Issued on 3 June 2010

Dry start to the year for western WA and southern Tasmania

Below average falls over much of the western half of WA since January 2010 has contributed to a continuation of serious to severe deficiencies over this area. Across the rest of the country, except for southern Tasmania and northeastern NSW, rainfall has been generally above average. For the Murray-Darling Basin (MDB) averaged as a whole, it has been the sixth wettest start to the year since records began in 1900, while Queensland has had its wettest start to the year since 1974. It was the first autumn with above average rainfall since 2000 in Victoria and the MDB. While recent rainfall has cleared a number of short-term rainfall deficiencies across eastern Australia, serious deficiencies remain on time-scales longer than two years and continue to affect water supplies; to alleviate these would require above average rainfall for a sustained period.

5-month rainfall deficiencies

For the 5-month period from January to May 2010 serious to severe deficiencies are evident over the Pilbara and Gascoyne regions in WA, and in a large area in the Central Wheat Belt district. The southwest region also shows an area of serious to severe deficiency. Elsewhere, there is a region of serious deficiency in southern Tasmania.

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14-month rainfall deficiencies

For the 14-month period from April 2009 to May 2010, below average falls over the western half of WA during May 2010 exacerbated areas of rainfall deficiency as described in the previous drought statement, with areas of lowest on record becoming more extensive in the southern Pilbara and northern Gascoyne regions. However, above average falls in the southern coastal region around Ravensthorpe and Esperance during May have cleared the deficiencies in this area. Serious to severe rainfall deficiencies remain evident over much of the central WA coast reaching inland, covering much of the Pilbara and Gascoyne districts, where they have further intensified to some extent. Serious rainfall deficiencies also remain evident over eastern parts of the Great Southern district.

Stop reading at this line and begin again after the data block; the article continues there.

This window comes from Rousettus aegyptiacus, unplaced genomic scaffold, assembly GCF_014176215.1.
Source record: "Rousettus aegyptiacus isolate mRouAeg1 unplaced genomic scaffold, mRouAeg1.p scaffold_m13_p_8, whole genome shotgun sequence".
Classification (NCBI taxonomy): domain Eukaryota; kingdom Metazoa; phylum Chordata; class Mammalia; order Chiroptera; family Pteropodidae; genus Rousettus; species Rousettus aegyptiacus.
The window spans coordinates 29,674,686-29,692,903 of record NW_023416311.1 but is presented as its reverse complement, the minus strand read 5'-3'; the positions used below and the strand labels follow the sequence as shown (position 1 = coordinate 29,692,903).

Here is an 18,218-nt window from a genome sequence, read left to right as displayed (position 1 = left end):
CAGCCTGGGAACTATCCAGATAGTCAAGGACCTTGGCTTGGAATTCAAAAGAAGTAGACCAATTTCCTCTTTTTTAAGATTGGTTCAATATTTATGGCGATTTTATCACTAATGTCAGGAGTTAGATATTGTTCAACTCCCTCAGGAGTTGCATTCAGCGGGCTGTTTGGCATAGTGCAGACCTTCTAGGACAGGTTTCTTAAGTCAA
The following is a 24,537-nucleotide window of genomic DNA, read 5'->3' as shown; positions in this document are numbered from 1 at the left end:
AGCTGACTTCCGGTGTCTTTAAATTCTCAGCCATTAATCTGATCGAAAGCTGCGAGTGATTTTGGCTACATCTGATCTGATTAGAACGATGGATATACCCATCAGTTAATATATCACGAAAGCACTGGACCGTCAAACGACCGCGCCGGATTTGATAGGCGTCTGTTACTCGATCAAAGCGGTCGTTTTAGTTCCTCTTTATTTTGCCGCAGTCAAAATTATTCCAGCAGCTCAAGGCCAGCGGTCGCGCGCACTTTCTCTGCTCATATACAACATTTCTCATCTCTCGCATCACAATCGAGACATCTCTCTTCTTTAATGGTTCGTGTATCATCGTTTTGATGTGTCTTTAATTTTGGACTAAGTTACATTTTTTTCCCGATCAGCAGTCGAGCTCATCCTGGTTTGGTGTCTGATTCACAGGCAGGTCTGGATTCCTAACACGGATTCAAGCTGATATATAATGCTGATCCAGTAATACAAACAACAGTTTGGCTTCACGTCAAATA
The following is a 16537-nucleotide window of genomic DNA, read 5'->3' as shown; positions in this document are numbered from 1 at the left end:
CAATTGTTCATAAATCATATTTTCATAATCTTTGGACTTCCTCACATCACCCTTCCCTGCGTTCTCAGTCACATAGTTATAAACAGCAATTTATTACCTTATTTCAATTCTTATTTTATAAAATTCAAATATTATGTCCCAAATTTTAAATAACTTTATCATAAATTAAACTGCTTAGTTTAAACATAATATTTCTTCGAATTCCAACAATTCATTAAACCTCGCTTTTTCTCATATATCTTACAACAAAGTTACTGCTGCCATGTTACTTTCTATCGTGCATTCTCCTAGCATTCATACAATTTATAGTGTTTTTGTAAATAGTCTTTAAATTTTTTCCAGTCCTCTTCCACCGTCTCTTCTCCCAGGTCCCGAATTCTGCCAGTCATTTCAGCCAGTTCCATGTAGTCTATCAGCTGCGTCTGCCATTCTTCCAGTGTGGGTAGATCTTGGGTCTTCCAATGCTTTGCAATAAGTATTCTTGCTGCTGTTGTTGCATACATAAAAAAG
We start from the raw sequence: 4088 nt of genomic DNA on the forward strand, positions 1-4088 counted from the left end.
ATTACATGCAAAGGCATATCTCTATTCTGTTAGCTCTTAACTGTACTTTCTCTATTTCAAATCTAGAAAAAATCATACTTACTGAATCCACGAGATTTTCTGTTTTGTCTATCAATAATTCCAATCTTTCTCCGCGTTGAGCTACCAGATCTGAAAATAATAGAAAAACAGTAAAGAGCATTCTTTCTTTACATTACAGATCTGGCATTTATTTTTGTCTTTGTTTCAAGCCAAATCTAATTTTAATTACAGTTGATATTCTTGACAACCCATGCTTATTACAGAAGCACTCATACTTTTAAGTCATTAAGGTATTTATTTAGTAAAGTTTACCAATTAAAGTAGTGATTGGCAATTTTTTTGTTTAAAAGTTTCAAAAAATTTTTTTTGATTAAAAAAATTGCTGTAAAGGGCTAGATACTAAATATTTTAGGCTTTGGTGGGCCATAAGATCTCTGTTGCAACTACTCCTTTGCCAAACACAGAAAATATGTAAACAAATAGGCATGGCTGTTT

Whilst recent rains in eastern Australia have provided, in many cases, short-term relief, sustained periods of above-average rainfall are needed to remove these very long-term deficiencies. This is especially true for the very long-term deficiency periods of 8 and 13 years (see the drought statement archive). Rainfall has been below average across much of southwest and southeast Australia since 1997, whilst central and southern parts of the MDB have experienced below average rainfall since 2002. These long-term deficiencies have taken place against a background of well above average temperatures including Australia's warmest decade on record. Further information on exceptional rainfall and temperature events across Australia can be found in the Special Climate Statements.

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Definitions

Lowest on record - lowest in the historical analysis, which runs from 1900.
Severe deficiency - rainfalls in the lowest 5% of historical totals.
Serious deficiency - rainfalls in the lowest 10% of historical totals, but not in the lowest 5%.

Very much below average - rainfalls in the lowest 10% of historical totals.
Below average - rainfalls in the lowest 30% of historical totals, but not in the lowest 10%.
Average - rainfalls in the middle 40% of historical totals.
Above average - rainfalls in the highest 30% of historical totals, but not in the highest 10%.
Very much above average - rainfalls in the highest 10% of historical totals.

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